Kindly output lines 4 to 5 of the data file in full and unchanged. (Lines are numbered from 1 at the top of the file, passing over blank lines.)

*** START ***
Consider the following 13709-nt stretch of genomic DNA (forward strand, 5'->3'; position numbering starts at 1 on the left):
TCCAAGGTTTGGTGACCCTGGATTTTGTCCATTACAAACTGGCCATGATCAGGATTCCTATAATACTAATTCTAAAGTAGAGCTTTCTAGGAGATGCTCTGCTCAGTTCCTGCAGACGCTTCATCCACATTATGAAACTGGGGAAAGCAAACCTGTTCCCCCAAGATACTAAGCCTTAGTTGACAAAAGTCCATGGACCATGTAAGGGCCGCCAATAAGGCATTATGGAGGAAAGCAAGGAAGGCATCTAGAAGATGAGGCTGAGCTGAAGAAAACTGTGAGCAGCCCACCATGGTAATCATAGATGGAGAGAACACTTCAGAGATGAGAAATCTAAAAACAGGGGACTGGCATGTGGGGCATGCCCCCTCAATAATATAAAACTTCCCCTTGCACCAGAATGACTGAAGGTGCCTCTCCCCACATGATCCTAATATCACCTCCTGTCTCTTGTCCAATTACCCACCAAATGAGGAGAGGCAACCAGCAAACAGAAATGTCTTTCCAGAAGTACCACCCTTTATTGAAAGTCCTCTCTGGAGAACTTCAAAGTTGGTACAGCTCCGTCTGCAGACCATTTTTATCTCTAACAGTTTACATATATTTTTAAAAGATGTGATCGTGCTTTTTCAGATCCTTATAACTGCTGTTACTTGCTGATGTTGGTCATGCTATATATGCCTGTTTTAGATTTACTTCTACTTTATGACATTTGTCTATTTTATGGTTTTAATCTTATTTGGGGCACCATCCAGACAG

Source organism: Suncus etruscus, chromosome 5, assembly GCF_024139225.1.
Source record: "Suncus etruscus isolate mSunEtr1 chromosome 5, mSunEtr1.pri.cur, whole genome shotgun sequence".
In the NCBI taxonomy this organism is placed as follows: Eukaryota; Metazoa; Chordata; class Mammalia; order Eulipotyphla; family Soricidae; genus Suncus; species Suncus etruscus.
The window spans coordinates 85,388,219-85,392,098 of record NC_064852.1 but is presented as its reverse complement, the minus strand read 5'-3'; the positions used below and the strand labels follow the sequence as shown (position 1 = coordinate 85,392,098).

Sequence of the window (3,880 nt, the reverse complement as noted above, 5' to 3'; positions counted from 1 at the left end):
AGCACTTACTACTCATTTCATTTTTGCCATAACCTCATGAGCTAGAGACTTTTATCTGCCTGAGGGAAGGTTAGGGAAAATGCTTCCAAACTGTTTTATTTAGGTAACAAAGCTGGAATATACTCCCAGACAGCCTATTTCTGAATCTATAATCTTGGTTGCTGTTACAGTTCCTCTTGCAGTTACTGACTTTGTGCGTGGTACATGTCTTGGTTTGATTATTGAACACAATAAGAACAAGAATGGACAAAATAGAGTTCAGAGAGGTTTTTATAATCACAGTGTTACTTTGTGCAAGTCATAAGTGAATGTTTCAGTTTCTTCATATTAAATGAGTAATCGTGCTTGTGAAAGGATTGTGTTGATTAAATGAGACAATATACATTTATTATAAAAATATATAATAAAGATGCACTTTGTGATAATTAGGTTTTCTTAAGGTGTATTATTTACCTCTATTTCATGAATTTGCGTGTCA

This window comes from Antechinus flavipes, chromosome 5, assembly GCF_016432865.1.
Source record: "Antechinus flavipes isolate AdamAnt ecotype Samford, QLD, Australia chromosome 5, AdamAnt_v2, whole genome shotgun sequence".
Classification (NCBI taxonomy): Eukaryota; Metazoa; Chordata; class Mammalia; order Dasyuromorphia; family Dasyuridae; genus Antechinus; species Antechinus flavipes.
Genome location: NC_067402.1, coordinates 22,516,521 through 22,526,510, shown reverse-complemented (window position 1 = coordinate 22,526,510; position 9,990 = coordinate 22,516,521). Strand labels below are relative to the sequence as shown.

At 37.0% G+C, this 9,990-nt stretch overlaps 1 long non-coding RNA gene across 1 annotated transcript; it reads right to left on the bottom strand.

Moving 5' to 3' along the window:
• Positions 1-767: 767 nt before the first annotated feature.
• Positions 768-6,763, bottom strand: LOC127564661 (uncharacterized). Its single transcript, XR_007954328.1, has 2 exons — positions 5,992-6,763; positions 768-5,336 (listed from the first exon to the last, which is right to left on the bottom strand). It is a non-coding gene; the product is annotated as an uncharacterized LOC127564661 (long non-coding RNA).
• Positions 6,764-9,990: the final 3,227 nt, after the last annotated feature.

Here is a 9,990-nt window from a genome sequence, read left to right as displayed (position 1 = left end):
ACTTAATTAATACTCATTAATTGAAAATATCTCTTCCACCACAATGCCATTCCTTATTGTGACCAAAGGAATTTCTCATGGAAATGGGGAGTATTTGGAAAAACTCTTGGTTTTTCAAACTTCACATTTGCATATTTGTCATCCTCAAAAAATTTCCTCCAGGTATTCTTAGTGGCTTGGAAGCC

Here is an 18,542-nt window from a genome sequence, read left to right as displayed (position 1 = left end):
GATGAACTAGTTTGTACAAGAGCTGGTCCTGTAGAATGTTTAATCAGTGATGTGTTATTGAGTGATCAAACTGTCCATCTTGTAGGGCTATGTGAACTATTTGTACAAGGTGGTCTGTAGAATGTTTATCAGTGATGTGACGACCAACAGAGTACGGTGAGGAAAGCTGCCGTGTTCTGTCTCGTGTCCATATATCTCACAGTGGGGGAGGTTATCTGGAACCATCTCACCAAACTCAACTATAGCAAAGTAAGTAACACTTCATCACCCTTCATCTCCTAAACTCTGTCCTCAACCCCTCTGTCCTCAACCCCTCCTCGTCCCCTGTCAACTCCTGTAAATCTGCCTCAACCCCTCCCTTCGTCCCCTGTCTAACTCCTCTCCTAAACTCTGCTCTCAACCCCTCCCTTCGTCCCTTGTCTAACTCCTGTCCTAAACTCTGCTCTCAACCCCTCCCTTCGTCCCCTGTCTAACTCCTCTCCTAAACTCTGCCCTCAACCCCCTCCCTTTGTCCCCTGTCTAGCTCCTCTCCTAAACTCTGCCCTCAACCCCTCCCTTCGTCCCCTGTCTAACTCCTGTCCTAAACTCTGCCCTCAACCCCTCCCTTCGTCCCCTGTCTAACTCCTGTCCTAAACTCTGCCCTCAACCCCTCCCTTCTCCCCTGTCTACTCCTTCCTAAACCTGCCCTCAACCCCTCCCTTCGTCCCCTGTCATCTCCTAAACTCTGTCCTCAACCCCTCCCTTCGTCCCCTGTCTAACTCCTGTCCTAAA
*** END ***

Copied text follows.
Source record: "Suncus etruscus isolate mSunEtr1 chromosome 5, mSunEtr1.pri.cur, whole genome shotgun sequence".
In the NCBI taxonomy this organism is placed as follows: Eukaryota; Metazoa; Chordata; class Mammalia; order Eulipotyphla; family Soricidae; genus Suncus; species Suncus etruscus.